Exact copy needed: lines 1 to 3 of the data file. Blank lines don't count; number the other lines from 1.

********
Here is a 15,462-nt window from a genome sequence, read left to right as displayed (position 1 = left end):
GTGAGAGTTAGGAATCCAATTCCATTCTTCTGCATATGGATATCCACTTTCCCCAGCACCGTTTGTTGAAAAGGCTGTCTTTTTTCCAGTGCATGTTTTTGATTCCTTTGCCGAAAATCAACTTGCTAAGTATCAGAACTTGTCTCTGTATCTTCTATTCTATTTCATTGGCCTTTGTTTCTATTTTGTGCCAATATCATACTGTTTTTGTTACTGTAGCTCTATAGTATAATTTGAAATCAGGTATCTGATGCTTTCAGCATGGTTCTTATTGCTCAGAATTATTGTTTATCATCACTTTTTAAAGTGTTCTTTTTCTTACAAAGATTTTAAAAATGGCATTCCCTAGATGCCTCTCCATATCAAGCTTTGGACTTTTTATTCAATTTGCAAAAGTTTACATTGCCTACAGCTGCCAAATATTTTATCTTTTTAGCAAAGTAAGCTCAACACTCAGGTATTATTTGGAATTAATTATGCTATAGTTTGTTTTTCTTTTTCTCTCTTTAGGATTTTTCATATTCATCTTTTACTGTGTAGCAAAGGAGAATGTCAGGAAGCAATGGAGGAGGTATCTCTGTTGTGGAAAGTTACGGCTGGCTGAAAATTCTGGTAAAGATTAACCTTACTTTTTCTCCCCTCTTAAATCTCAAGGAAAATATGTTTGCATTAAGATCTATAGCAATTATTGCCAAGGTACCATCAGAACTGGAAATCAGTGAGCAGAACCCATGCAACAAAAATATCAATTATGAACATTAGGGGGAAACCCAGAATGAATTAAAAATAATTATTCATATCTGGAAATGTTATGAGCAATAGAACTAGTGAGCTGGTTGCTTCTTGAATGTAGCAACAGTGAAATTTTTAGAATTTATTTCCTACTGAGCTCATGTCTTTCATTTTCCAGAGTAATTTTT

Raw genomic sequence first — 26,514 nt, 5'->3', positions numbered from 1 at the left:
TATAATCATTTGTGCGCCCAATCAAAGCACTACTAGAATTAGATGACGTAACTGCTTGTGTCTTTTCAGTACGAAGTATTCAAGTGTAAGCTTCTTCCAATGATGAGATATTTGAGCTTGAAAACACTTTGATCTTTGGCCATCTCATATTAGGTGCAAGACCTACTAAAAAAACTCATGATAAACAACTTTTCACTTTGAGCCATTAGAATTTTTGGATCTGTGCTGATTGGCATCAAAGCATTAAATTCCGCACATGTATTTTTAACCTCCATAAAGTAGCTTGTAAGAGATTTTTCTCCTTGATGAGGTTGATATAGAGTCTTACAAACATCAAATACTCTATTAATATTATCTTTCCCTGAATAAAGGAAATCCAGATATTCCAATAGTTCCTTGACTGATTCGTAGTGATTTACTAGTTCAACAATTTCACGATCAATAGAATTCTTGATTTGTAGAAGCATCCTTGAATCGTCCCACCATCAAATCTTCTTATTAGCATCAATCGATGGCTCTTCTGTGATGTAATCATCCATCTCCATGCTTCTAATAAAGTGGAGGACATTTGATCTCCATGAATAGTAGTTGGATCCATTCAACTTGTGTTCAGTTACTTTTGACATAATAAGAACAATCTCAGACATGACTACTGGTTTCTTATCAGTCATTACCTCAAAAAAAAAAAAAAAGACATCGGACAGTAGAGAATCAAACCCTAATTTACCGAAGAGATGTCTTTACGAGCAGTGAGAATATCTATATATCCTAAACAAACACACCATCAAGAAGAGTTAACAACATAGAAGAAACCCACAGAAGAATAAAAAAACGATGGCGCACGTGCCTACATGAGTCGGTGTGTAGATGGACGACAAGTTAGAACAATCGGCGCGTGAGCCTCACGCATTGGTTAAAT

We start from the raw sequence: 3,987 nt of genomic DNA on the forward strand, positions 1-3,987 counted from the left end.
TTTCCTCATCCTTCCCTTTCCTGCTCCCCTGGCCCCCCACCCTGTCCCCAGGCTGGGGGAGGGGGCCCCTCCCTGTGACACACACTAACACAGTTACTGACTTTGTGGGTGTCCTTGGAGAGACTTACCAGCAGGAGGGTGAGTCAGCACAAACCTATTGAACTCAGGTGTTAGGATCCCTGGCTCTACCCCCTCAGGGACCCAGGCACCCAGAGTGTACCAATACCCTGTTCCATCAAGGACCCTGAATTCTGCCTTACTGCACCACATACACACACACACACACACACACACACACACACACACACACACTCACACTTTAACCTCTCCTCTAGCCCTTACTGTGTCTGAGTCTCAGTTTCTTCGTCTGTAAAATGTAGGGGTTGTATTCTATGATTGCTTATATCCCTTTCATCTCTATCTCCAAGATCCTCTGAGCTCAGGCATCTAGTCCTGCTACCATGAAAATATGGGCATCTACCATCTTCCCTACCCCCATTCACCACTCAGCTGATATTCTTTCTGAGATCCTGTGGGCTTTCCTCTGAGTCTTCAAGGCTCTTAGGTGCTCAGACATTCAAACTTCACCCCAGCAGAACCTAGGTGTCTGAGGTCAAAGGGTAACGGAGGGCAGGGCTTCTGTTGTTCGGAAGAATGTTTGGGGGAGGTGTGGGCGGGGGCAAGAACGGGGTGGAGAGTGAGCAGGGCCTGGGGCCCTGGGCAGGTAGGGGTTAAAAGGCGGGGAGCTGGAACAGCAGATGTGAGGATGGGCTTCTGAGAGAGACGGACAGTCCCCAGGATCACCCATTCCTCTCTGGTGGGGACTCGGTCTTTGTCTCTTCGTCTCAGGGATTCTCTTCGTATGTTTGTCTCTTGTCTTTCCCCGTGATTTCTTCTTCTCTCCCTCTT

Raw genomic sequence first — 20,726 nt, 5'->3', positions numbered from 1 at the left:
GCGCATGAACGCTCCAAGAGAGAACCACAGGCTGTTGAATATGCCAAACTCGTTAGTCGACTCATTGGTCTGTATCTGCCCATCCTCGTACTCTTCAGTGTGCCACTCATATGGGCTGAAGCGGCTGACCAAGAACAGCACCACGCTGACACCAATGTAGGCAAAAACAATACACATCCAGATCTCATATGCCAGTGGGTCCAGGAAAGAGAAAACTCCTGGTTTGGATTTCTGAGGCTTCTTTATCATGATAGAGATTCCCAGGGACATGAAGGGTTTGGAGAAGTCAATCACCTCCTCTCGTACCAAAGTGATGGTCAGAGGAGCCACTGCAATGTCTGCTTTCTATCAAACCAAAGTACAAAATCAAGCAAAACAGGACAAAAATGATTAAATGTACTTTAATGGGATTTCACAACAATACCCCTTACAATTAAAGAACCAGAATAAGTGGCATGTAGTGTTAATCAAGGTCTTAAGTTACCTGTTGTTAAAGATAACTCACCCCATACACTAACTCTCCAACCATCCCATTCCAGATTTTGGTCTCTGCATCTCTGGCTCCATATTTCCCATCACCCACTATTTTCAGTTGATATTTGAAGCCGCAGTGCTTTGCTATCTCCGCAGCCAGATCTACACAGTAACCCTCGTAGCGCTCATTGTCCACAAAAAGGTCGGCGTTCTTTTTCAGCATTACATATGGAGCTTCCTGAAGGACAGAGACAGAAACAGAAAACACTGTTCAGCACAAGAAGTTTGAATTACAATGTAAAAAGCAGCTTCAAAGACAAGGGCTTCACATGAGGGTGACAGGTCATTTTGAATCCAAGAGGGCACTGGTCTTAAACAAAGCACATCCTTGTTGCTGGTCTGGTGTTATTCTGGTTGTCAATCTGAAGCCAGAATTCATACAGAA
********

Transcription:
Here is a 15,462-nt window from a genome sequence, read left to right as displayed (position 1 = left end):
GTGAGAGTTAGGAATCCAATTCCATTCTTCTGCATATGGATATCCACTTTCCCCAGCACCGTTTGTTGAAAAGGCTGTCTTTTTTCCAGTGCATGTTTTTGATTCCTTTGCCGAAAATCAACTTGCTAAGTATCAGAACTTGTCTCTGTATCTTCTATTCTATTTCATTGGCCTTTGTTTCTATTTTGTGCCAATATCATACTGTTTTTGTTACTGTAGCTCTATAGTATAATTTGAAATCAGGTATCTGATGCTTTCAGCATGGTTCTTATTGCTCAGAATTATTGTTTATCATCACTTTTTAAAGTGTTCTTTTTCTTACAAAGATTTTAAAAATGGCATTCCCTAGATGCCTCTCCATATCAAGCTTTGGACTTTTTATTCAATTTGCAAAAGTTTACATTGCCTACAGCTGCCAAATATTTTATCTTTTTAGCAAAGTAAGCTCAACACTCAGGTATTATTTGGAATTAATTATGCTATAGTTTGTTTTTCTTTTTCTCTCTTTAGGATTTTTCATATTCATCTTTTACTGTGTAGCAAAGGAGAATGTCAGGAAGCAATGGAGGAGGTATCTCTGTTGTGGAAAGTTACGGCTGGCTGAAAATTCTGGTAAAGATTAACCTTACTTTTTCTCCCCTCTTAAATCTCAAGGAAAATATGTTTGCATTAAGATCTATAGCAATTATTGCCAAGGTACCATCAGAACTGGAAATCAGTGAGCAGAACCCATGCAACAAAAATATCAATTATGAACATTAGGGGGAAACCCAGAATGAATTAAAAATAATTATTCATATCTGGAAATGTTATGAGCAATAGAACTAGTGAGCTGGTTGCTTCTTGAATGTAGCAACAGTGAAATTTTTAGAATTTATTTCCTACTGAGCTCATGTCTTTCATTTTCCAGAGTAATTTTT

Raw genomic sequence first — 26,514 nt, 5'->3', positions numbered from 1 at the left: